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Paralepsis.

Paralepsis, of some called Praeteritio, of others Occupatio, and it is when the Orator faineth and maketh as though he would say nothing in some matter, when notwithstanding he speaketh most of all, or when he saith some thing: in saying he will not say it: Cicero against Verres. All the time before he came to the office and government of the common wealth, he shall go free. I will make no mention of his drunken banquets nightly, & his watching with bawdes, dicers, whoremaisters. I will not name his losses, his luxuritie, and staining of his honestie, let him take his olde infamy for a vantage, the rest of his life shall alone, that I may make losse of his leaudnesse.

Another: “ I do not say thou receivedst bribes of thy followes, I buste not my selfe in this thing, that thou spoyledst Cities, Kingdomes, and all mens houses: I let passe thy thefts and thy robberies: Paul to Philemon. So that I do not say, how that thou swest unto me thine owne felte also.” Paul to Philemon.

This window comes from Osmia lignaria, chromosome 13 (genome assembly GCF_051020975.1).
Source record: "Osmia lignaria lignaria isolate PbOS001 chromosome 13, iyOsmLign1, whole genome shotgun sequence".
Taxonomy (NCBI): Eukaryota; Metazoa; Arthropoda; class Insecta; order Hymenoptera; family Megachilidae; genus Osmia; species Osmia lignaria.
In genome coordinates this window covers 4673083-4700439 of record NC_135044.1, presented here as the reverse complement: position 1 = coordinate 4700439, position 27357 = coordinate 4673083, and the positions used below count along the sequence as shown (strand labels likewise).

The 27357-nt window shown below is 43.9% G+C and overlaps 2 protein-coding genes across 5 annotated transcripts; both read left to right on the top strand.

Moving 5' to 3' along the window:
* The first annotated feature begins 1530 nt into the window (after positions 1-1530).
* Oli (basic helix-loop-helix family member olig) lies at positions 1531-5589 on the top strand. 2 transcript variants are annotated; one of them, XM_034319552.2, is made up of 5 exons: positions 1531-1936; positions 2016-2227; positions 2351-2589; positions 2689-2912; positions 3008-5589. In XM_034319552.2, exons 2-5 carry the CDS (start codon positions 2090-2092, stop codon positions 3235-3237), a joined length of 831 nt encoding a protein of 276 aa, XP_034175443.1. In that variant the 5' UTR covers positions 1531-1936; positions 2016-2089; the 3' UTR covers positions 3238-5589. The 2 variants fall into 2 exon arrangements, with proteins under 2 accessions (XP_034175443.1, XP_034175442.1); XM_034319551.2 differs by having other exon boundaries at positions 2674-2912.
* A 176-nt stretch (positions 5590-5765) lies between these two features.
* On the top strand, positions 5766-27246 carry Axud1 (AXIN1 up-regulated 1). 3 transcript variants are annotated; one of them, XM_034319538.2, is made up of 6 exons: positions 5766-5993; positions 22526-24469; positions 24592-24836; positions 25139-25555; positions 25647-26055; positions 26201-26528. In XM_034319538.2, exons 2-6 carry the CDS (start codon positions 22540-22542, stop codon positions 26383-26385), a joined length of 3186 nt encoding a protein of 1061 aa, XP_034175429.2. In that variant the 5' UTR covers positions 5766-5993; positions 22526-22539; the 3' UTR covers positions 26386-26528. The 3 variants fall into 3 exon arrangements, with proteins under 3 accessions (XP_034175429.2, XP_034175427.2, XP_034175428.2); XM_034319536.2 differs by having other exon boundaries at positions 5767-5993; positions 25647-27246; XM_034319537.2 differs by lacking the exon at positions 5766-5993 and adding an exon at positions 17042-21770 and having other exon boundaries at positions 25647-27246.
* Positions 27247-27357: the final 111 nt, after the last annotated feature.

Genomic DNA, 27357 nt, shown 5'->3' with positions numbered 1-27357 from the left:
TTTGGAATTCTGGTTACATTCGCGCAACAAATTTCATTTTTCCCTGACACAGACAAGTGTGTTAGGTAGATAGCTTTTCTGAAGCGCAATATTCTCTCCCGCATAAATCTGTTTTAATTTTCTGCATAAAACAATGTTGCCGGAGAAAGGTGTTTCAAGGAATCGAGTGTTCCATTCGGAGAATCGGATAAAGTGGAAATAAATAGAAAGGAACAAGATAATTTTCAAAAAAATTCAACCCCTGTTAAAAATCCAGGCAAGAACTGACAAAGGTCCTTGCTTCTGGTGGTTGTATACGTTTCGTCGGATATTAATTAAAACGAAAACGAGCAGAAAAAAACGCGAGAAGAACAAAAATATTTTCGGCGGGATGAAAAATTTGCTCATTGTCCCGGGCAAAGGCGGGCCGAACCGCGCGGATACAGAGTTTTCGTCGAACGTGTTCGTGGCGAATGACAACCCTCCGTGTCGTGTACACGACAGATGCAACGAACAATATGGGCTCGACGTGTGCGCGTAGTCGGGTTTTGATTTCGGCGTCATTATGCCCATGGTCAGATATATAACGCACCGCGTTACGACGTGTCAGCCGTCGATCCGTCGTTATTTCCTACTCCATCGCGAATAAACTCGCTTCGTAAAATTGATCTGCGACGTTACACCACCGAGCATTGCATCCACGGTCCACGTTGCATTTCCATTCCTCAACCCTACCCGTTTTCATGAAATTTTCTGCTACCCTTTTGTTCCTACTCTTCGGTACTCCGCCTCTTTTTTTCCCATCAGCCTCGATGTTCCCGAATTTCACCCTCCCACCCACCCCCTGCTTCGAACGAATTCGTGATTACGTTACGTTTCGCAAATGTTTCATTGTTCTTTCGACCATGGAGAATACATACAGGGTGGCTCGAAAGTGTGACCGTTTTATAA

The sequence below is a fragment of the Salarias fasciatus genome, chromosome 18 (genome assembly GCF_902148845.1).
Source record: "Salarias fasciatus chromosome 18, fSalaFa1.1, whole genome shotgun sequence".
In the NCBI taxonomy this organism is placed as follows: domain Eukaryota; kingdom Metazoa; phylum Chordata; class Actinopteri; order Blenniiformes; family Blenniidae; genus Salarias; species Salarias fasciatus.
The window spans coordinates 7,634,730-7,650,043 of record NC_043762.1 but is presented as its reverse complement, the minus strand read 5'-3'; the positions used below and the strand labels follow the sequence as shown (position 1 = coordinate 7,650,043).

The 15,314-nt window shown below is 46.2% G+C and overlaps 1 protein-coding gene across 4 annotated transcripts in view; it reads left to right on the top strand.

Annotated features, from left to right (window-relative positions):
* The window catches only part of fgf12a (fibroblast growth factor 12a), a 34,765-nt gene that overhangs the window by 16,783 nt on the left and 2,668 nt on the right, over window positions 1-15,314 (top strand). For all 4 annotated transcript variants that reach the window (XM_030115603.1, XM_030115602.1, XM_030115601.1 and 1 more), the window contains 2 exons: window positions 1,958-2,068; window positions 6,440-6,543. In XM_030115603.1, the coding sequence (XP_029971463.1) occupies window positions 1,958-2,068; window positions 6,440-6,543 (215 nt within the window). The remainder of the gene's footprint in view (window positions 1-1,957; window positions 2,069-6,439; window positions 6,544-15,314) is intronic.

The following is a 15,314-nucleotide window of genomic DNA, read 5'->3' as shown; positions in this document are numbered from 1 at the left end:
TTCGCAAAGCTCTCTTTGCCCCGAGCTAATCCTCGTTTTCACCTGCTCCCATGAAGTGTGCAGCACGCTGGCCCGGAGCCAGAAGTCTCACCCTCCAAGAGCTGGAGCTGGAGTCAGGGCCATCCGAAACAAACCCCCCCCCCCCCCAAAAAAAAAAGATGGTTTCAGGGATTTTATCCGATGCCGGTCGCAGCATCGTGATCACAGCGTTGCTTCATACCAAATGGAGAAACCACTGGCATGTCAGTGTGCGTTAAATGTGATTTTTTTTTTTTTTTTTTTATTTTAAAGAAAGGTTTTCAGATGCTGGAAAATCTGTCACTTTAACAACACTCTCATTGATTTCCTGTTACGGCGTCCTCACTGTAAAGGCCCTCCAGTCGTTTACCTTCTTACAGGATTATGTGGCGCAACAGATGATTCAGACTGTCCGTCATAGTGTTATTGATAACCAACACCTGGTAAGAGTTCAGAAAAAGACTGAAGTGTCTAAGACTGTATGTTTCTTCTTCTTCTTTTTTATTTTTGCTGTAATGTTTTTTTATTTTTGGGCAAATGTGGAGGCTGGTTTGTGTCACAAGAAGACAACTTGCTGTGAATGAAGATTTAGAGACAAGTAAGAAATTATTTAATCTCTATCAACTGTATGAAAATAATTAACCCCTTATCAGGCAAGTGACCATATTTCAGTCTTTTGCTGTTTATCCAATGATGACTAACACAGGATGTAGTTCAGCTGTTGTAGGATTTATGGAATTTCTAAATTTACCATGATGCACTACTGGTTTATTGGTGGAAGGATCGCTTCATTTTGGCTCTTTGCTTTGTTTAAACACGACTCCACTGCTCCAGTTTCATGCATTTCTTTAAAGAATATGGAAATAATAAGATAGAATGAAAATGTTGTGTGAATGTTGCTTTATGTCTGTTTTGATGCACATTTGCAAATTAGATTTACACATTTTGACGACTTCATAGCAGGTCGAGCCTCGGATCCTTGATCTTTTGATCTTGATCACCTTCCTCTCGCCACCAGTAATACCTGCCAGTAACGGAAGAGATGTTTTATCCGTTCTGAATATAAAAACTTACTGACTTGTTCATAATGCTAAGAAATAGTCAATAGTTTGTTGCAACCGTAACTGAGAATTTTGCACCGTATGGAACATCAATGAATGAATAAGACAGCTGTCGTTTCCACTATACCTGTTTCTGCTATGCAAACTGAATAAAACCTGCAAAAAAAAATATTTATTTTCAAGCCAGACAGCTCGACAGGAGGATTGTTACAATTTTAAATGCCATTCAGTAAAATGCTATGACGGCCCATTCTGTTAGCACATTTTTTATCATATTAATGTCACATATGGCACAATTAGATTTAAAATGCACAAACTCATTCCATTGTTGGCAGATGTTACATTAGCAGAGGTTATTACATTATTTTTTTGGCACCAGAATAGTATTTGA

The use of this figure.

This figure is most fit to accuse and reprehend, and most usually
1. To accuse or upbraid.
in a negative forme, and sometime it serveth to commend by the same forme.
2. To praise.

The Caution.

This figure is most abused by malice, as when it is applied in
1. False accusation.
false accusation, or in malicious detraction, and sometime also
2. Malicious detraction.
by subtiltie in a counterfeit praise, and figured flattery.
3. Fained praise.

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